Genes to genetic immunization: identification of bacterial vaccine candidates

Allan, E; Wren, BW; (2003) Genes to genetic immunization: identification of bacterial vaccine candidates. Methods (San Diego, Calif), 31 (3). pp. 193-198. ISSN 1046-2023 DOI:

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Pathogenic bacteria still represent a major threat to human health worldwide and the need for new vaccines is great. Virulence factors, particularly surface-located molecules, often make good vaccine targets because they are essential for access to their niche within the host. The advent of whole- genome sequencing of bacterial pathogens has revolutionized the methods by which these organisms are studied and provides us with the possibility of identifying potential targets for vaccines by sequence scanning alone. Other developments in molecular biology, such as whole genome expression and mass mutagenesis, are also contributing to the identification of potential vaccine targets. In this chapter, we review approaches that exploit whole genome sequence data to identify potential virulence determinants and vaccine antigens. (C) 2003 Elsevier Science (USA). All rights reserved.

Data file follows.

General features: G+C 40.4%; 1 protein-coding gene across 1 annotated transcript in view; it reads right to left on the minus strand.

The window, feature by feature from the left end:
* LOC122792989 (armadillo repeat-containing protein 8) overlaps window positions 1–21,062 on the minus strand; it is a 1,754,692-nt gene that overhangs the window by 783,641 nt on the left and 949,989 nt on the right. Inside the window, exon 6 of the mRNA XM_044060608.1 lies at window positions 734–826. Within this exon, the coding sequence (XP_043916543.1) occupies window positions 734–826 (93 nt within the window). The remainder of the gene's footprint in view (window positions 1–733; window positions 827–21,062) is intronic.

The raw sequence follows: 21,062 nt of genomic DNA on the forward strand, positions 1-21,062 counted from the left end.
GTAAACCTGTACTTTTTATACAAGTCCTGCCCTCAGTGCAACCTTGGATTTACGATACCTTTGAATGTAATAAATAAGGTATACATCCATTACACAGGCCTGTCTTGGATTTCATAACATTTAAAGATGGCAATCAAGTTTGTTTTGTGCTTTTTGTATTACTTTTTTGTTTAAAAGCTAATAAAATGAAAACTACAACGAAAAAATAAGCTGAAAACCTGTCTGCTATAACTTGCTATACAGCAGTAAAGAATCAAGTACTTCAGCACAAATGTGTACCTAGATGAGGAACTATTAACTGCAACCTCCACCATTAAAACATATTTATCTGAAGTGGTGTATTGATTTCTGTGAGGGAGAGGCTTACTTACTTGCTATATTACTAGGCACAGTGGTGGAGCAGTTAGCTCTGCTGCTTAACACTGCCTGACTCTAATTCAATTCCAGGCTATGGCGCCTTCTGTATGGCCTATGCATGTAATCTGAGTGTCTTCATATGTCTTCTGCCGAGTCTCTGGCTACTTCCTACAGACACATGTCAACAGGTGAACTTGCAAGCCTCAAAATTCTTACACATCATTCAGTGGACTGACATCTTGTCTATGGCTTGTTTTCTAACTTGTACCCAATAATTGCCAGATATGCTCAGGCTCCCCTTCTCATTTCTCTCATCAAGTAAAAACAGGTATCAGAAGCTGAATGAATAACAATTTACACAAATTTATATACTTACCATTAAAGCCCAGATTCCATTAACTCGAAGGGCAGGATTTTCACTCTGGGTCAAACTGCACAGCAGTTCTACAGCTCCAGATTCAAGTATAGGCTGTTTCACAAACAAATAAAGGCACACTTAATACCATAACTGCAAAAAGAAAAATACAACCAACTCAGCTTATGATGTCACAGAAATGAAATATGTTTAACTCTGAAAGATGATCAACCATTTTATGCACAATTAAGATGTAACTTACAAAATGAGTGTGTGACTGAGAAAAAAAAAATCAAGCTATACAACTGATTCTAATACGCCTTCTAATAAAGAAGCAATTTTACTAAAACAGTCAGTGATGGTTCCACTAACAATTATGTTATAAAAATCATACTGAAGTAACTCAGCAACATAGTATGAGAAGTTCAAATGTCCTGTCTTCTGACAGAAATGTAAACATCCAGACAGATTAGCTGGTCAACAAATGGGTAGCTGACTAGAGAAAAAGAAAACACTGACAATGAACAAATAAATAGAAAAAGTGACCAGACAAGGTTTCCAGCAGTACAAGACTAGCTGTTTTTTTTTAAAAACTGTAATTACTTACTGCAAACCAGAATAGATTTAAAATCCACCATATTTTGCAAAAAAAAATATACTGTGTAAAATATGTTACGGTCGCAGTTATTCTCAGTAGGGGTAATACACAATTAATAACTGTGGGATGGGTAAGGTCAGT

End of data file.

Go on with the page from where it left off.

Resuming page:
Item Type: Article
Keywords: pathogen, bacteria, genome, proteome, infectious disease, tagged transposon mutagenesis, complete genome sequence, pathogen helicobacter-pylori, campylobacter-jejuni, virulence, genes, mycobacterium-tuberculosis, neisseria-meningitidis, streptococcus-pneumoniae, staphylococcus-aureus, chlamydia-, trachomatis
Faculty and Department: Faculty of Infectious and Tropical Diseases > Dept of Pathogen Molecular Biology
PubMed ID: 14511951
Web of Science ID: 185728200003


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